Based on the way the mangaka writes, if the humans came up with a hot air balloon/blimp the Titans would suddenly develop the ability to throw giant rocks high enough to knock them down.


    • daikama says:

      Have to agree with you and others about the limitations (essentially uselessness) of small arms fire against titans. Now a relatively small cannon (e.g. your Whitworth gun example) would probably have enough mass/force to blow off a titan’s neck (smaller, unarmored titans anyway), but that’s about it. For me, you need sizable cannon fire – ideally 75mm & larger for the most part.

      As for other things such as electrocution, poisoning, drowning and/or fire, given the titan’s regenerative nature (and also evidently no requirement to breath air >_>), at best I think you can temporarily disable/delay them. Magical indeed. 😉 There is value in disabling tactics, but such methods would need to paired with a “finishing” blow.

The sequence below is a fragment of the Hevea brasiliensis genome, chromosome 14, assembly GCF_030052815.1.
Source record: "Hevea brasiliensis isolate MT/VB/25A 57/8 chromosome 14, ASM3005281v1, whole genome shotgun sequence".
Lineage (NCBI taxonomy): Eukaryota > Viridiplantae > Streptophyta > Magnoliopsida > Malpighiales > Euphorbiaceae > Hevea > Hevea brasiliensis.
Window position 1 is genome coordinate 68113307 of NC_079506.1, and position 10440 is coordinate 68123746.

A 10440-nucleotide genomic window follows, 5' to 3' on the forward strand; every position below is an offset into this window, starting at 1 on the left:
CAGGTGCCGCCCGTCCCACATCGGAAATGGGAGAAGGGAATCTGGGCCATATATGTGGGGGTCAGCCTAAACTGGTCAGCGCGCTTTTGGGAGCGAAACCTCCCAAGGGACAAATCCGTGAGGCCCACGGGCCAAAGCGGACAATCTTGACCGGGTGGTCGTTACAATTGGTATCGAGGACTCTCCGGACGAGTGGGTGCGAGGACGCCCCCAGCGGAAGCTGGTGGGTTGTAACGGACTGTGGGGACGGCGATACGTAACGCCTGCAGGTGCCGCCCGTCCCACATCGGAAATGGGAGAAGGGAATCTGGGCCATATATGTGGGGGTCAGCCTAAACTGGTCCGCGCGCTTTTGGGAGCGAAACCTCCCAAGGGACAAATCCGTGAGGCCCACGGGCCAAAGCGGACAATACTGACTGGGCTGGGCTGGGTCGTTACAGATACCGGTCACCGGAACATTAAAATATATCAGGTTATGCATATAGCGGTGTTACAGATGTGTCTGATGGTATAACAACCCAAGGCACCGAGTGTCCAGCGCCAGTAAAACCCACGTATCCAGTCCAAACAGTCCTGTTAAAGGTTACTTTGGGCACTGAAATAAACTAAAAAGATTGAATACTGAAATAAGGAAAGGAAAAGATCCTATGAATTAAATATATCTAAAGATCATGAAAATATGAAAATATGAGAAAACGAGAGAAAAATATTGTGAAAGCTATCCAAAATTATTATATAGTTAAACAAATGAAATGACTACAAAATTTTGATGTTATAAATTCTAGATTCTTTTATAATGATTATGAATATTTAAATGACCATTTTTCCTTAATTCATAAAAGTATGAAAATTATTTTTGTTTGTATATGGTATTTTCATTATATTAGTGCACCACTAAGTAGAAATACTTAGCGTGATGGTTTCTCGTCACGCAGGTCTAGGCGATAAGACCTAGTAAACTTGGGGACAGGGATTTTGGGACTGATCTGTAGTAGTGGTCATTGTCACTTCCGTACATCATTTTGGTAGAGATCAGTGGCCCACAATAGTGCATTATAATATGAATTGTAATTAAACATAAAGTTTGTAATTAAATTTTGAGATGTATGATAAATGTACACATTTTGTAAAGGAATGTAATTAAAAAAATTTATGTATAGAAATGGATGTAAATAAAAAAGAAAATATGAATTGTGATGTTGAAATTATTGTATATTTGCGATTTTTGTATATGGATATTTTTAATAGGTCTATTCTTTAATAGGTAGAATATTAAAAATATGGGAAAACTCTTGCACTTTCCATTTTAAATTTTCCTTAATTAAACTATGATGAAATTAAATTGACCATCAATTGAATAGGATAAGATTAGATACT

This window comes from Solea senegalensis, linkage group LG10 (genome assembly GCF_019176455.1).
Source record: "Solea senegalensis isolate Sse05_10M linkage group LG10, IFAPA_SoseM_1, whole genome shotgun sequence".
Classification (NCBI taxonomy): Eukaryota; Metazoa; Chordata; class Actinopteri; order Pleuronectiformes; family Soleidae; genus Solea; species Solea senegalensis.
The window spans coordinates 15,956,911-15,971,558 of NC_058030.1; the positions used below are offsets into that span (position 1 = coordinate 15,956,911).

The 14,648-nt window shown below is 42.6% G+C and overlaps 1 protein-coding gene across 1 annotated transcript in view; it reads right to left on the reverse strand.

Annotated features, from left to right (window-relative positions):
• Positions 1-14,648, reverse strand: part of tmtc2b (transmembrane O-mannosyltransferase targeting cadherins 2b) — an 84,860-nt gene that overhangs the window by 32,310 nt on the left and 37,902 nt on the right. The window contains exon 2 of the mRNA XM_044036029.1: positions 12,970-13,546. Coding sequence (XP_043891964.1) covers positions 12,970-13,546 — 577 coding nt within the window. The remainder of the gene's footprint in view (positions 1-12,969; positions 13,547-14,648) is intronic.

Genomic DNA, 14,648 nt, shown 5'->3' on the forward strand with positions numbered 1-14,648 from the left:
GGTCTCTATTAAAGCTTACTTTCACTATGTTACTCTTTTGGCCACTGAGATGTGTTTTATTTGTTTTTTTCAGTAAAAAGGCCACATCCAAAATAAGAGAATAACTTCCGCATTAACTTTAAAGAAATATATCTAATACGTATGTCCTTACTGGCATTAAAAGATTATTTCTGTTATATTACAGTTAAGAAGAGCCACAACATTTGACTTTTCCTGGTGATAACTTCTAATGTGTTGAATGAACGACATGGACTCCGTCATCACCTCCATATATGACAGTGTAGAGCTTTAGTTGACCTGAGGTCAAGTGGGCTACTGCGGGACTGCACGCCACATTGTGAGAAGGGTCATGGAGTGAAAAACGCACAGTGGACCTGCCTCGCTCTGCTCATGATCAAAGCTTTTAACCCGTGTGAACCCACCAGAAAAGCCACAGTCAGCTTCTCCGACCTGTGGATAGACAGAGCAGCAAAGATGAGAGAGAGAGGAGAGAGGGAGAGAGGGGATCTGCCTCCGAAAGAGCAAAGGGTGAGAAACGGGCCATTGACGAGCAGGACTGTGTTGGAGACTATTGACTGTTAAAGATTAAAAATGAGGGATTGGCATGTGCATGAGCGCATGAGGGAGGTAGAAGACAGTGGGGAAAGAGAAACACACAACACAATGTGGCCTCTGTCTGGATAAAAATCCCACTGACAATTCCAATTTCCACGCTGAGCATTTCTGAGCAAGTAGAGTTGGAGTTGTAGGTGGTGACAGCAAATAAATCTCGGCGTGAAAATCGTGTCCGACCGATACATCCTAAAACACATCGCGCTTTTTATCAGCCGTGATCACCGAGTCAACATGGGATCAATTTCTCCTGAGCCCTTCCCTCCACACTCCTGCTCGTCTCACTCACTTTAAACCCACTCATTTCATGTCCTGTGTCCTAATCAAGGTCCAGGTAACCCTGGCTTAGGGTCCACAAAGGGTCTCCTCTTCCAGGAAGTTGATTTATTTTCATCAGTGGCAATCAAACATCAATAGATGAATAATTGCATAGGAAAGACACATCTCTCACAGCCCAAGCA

Liked by 1 person

      • Bear says:

        The Whitworth (12 pounder) would require multiple shots but could probably be targeted to areas where the shot would be (temporarily) disabling. Still have to go in and finish it off by taking out the neck node.

        Weird thought just occurred to me. An analogy to taking out a Titan is taking out the Death Star in Star Wars. Just have to get the neck node instead of an exhaust port. At least the mangaka didn’t require them to take out the “exhaust port” on a humanoid. 😀


      • I’ve got my doubts about even that Whitworth cannon against a titan. It looks like a fairly small-calibre weapon, which greatly limits the amount of explosives that can be crammed into the shell, and a solid projectile probably won’t have enough kinetic energy to take out the nape by itself (although some sort of super-sized hollow-point might… hmm, something to ponder). It will of course do very well for disabling limbs and generally damaging a titan, and the rate of fire and accuracy might be an advantage in those roles.